Nockatunga Station

From Wikipedia, the free encyclopedia
Jump to navigation Jump to search
Nockatunga Station is located in Queensland
Nockatunga Station
Nockatunga Station
Location in Queensland
Overhead Channel Country near Cooper Creek
Noccundra hotel located on Nockatunga

Nockatunga Station most commonly known as Nockatunga is a pastoral lease that operates as a cattle station in South West Queensland, Australia.

Description[edit]

Nockatunga is located about 195 kilometres (121 mi) east of Innamincka and 197 kilometres (122 mi) south west of Quilpie in Queensland. Situated amongst the channel country of outback Queensland the property includes frontage to the Wilson River.[1]

Occupying an area of approximately 8,500 square kilometres (3,282 sq mi),[1] almost the size as Puerto Rico with an area of 8,959 square kilometres (3,459 sq mi),[2] the property is able to carry 27,000 head of cattle on a good season. The station is currently held by the Consolidated Pastoral Company who had acquired it from the Hughes family in 1990 after they had owned it for 120 years.[1] The country is described as open bendee opening onto well grassed downs studded with water worn stones and lightly timbered with stunted gidyah. The open plains contain cotton bush and saltbush.[3]

History[edit]

The traditional owners of the area are the Kullili peoples of the Garlali language group, who have inhabited the area for thousands of years. The name of the property is thought to be derived from the Aboriginal words from the Theirila language Nock meaning water and tunga meaning smell.[4]

The station was established in 1866 when Alexander Munro took up the lease[5] but it soon changed hands and was owned in 1869 by Patrick Drinan.[6]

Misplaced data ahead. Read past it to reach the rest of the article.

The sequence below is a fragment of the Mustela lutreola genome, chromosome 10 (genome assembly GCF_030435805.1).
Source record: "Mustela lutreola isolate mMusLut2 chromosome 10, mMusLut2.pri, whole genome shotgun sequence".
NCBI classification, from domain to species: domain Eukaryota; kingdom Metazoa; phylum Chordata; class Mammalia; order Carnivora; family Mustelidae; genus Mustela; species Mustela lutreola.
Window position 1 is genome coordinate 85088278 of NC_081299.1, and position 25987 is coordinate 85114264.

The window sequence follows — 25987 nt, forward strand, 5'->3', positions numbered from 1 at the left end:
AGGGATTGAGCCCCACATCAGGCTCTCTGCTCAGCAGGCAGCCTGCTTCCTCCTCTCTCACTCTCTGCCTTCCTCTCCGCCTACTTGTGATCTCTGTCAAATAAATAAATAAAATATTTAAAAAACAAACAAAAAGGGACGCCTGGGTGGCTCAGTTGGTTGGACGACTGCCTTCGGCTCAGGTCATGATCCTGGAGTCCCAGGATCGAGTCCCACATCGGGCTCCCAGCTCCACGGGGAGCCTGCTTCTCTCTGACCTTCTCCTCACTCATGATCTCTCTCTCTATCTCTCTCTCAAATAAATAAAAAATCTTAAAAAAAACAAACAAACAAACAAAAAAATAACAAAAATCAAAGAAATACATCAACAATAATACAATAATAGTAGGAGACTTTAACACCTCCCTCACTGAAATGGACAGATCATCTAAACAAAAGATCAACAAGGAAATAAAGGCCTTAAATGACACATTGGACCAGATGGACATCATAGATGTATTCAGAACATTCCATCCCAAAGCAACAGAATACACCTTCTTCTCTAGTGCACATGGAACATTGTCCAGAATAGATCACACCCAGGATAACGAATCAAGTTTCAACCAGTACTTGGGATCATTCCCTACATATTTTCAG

The property was later put up for auction in 1872 and was advertised widely[7][8][9] as a property of the richest fattening quality, having 80 miles (129 km) frontage along the Wilson River, and occupying an area of 350 square miles (906 km2). A herd of 6,500 cattle including 20 well bred bulls was included on the property that also claimed to have permanent waterholes of sufficient depth to float the largest man'o'war, even during the severest drought.

Herbert Bristow Hughes[10] acquired the station at auction in August 1872 for the sum of £19,655.[11]

Explorers Hume, O'Hea and Thompson left Nockatunga to journey further down Coopers Creek and into the interior to search for the remains of the Leichardt expedition[12] in December 1874 and quickly ran out of water in the intense heat. Thompson left the other two to find water and help, but when he returned both had died of dehydration.[13]

The property was advertised for auction again in 1875. Nockatunga was now 4,807 square kilometres (1,856 sq mi) or 1,188,000 acres in size and carrying a herd of about 13,000 cattle and 100 horses. The property had many improvements since being acquired including a stone cottage, stone kitchen, men's hut, grass and mud store, yards, sheds and blacksmith shop with 7 miles (11 km) of four wire fencing being installed.[14] The auction was delayed then was unsuccessful as Hughes still owned the property in 1876 and beyond.

Flooding occurred at the station in 1882 following heavy rains for 6 days with 6 inches (152 mm) falling at nearby properties. The Wilson river rose leaving Nockatunga surrounded by water and parts being swept away.[15] Many outbuildings constructed of mudbrick were washed away. The main buildings had the mortar dislodged from between the stones with flooding reaching a depth of 4 feet (1 m), making the buildings unstable. At the peak of the floods a horse wagon was caulked up and used as a raft to take supplies to higher ground.[16]

Herbert Hughes died in 1892 in Adelaide, where he had long resided.[17] The property was managed by a board of trustees until at least 1904; after that time the property was being run by John Maddock Hughes.[18]